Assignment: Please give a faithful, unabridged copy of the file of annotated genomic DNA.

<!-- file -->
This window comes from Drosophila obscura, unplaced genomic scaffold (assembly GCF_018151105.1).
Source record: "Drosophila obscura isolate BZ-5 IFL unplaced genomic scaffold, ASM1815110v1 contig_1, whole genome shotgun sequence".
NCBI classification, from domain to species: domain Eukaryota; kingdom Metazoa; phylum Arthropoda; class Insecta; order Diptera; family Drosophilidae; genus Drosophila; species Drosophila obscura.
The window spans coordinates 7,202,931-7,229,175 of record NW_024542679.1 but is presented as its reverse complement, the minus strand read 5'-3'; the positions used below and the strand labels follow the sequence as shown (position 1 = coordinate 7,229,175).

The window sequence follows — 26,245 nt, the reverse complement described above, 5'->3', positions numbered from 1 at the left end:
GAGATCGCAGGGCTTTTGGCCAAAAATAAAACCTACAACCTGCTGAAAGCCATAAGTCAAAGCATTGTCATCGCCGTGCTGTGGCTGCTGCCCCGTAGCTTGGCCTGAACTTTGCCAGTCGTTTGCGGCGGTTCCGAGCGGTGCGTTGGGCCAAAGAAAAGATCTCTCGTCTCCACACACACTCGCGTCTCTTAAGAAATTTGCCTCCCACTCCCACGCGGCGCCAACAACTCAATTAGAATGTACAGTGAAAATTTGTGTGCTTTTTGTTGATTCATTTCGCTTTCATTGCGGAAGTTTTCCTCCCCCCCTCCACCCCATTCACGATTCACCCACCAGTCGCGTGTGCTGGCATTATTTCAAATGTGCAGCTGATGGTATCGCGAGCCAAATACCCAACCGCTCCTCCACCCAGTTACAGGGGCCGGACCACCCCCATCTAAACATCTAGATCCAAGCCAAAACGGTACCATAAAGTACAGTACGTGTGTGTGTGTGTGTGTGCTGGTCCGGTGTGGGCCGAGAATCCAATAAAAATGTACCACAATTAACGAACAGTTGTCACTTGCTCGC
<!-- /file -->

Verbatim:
This window comes from Drosophila obscura, unplaced genomic scaffold (assembly GCF_018151105.1).
Source record: "Drosophila obscura isolate BZ-5 IFL unplaced genomic scaffold, ASM1815110v1 contig_1, whole genome shotgun sequence".
NCBI classification, from domain to species: domain Eukaryota; kingdom Metazoa; phylum Arthropoda; class Insecta; order Diptera; family Drosophilidae; genus Drosophila; species Drosophila obscura.
The window spans coordinates 7,202,931-7,229,175 of record NW_024542679.1 but is presented as its reverse complement, the minus strand read 5'-3'; the positions used below and the strand labels follow the sequence as shown (position 1 = coordinate 7,229,175).

The window sequence follows — 26,245 nt, the reverse complement described above, 5'->3', positions numbered from 1 at the left end:
GAGATCGCAGGGCTTTTGGCCAAAAATAAAACCTACAACCTGCTGAAAGCCATAAGTCAAAGCATTGTCATCGCCGTGCTGTGGCTGCTGCCCCGTAGCTTGGCCTGAACTTTGCCAGTCGTTTGCGGCGGTTCCGAGCGGTGCGTTGGGCCAAAGAAAAGATCTCTCGTCTCCACACACACTCGCGTCTCTTAAGAAATTTGCCTCCCACTCCCACGCGGCGCCAACAACTCAATTAGAATGTACAGTGAAAATTTGTGTGCTTTTTGTTGATTCATTTCGCTTTCATTGCGGAAGTTTTCCTCCCCCCCTCCACCCCATTCACGATTCACCCACCAGTCGCGTGTGCTGGCATTATTTCAAATGTGCAGCTGATGGTATCGCGAGCCAAATACCCAACCGCTCCTCCACCCAGTTACAGGGGCCGGACCACCCCCATCTAAACATCTAGATCCAAGCCAAAACGGTACCATAAAGTACAGTACGTGTGTGTGTGTGTGTGTGCTGGTCCGGTGTGGGCCGAGAATCCAATAAAAATGTACCACAATTAACGAACAGTTGTCACTTGCTCGC